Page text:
Kansas State University
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Assessing Distribution and Movement of Blue Catfish in Kansas Reservoirs

Investigators
Kayla Gerber, M.S. Student
Zach Peterson, M.S. Student
Dr. Martha Mather
Jason Goeckler, KDWPT
John Reinke, KDWPT



Project Supervisor
Dr. Martha Mather
Funding
Kansas Department of Wildlife, Parks, and Tourism
Status
On-going
Location
Milford Reservoir
Completion
December 2014
Cooperators
Kansas Department of Wildlife, Parks, and Tourism
Kansas State University

Objectives
Determine distribution and seasonal movements of the blue catfish in a large reservoir.
Assess correlates of this distribution.
Progress and Results
The objectives of this project are to (a) develop methods that can be used to monitor and understand fish movement in general, (b) document distribution and movement patterns of multiple sizes of blue catfish, and (c) collect related data that will help explain reasons for distribution and movement of this important, popular, and highly mobile sport fish.

Many Kansas anglers target this family of sport fish through specialized clubs (e.g., KC Catfish, Catfish Chasers, US Catfish, US Catfish Association), largely because blue catfish provide trophy catches (i.e., KS state record, 102.8 lbs). For example, in 2001, 216,000 Kansas anglers spent $40.1 million fishing for catfish. Thus, the specific results from this research can provide technical guidance for stocking decisions, better assessment protocols, basic scientific information on sport fish in general, and outreach to anglers.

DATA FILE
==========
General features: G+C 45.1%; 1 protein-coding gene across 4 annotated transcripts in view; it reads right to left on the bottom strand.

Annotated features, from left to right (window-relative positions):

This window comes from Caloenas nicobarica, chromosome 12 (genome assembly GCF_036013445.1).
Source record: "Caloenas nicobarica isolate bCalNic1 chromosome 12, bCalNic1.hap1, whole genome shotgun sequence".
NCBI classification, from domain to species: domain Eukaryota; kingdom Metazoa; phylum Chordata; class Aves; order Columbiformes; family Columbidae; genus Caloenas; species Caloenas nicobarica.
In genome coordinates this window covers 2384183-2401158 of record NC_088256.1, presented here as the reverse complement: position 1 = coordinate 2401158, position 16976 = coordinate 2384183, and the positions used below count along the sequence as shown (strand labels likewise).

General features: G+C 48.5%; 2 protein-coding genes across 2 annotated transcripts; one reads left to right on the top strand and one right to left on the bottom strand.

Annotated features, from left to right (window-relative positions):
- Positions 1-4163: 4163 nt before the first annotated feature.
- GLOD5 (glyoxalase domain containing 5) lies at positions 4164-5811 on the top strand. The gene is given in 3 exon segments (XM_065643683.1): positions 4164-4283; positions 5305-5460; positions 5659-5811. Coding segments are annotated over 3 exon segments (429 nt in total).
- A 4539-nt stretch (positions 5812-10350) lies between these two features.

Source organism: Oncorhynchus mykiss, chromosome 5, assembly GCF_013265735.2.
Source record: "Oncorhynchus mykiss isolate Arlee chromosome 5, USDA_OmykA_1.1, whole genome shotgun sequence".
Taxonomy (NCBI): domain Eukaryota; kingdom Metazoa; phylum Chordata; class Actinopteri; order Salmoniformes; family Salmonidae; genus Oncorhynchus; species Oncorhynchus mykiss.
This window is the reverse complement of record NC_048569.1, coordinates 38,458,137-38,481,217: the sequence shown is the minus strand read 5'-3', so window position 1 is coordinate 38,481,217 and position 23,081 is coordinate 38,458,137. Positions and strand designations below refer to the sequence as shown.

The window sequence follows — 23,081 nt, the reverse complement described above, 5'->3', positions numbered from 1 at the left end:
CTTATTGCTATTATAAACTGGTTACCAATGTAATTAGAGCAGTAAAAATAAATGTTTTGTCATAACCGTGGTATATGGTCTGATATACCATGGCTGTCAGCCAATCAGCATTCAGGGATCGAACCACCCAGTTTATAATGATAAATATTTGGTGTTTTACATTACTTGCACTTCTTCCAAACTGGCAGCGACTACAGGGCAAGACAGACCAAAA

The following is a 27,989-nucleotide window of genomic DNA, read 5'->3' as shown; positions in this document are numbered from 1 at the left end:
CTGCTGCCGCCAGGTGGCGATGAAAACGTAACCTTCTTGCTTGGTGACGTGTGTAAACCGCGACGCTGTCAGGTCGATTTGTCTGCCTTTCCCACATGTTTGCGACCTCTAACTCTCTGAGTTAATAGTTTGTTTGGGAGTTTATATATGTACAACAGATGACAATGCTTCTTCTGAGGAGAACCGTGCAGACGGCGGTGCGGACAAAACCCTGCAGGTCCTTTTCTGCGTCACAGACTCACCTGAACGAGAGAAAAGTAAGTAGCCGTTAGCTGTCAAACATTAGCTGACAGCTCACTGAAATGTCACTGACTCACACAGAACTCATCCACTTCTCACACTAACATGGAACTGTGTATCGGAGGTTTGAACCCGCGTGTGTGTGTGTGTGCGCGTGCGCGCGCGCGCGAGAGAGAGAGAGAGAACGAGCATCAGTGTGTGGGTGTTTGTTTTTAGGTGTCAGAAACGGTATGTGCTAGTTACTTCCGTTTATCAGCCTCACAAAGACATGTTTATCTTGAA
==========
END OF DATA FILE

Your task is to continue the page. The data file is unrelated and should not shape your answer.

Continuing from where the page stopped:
Team Blue Catfish is a collaboration among biologists from KDWPT and KSU on a project administered through the Kansas Cooperative Fish and Wildlife Research Unit (KCFWRU). In 2012, we developed and tested tagging protocols at the KDWPT hatchery at Milford Lake. In 2012 and 2013, KDWPT biologists worked with KCFWRU personnel to capture blue catfish for acoustic tagging and diet analysis. KCFWRU personnel are using these tagging data to test hypotheses about patterns and drivers of blue catfish distribution. This research will result in M.S. degrees in fisheries for Kayla Gerber and Zach Peterson through the Division of Biology at Kansas State University.

Patterns of Distribution and Movement Blue Catfish (Kayla Gerber)
With KDWPT, on June 26-28, 2012, we surgically implanted 48 blue catfish (400-600 mm TL), captured at three different locations in Milford Lake, with VEMCO V9 acoustic tags. Twenty VEMCO receivers, placed throughout Milford Lake, recorded the date, time, and location of fish distribution when tagged fish moved within 300 m of the stationary receivers. Two of these receivers detected if any tagged fish left Milford Lake. On June 3-6, 2013, an additional 75 blue catfish (mean = 517 mm TL, range = 361-1090 mm TL) were tagged with V9 and V13 tags. Data were retrieved regularly and analyzed by monthly time periods.

In both years, all blue catfish survived the tagging. Tagged fish were detected over a million times each year. No tagged catfish left Milford Lake through the upper or lower connections to the Republican River. In the field, 85.4-100.0% of the tagged catfish were detected at least once a month from June-November. All tagged blue catfish moved throughout the reservoir and were detected at an average of 6-10 receivers.

No differences in tagged blue catfish distribution were observed across dawn, day, dusk, and night even though catfish are often assumed to change their distribution at night. Distribution changed across seasons with a subset of tagged fish moving to the deeper lower part of Milford Lake in the fall. Individual fish did not behave the same. Specifically, based on the results of a cluster analysis that used the amount of time tagged fish spent at each receiver, groups of fish differed in their space use and movement patterns. These multiple clusters illustrate different types of distribution and movement within a single population. Although all tagged fish moved on a regular basis, the majority of fish spent most of their time in the middle portion of the reservoir.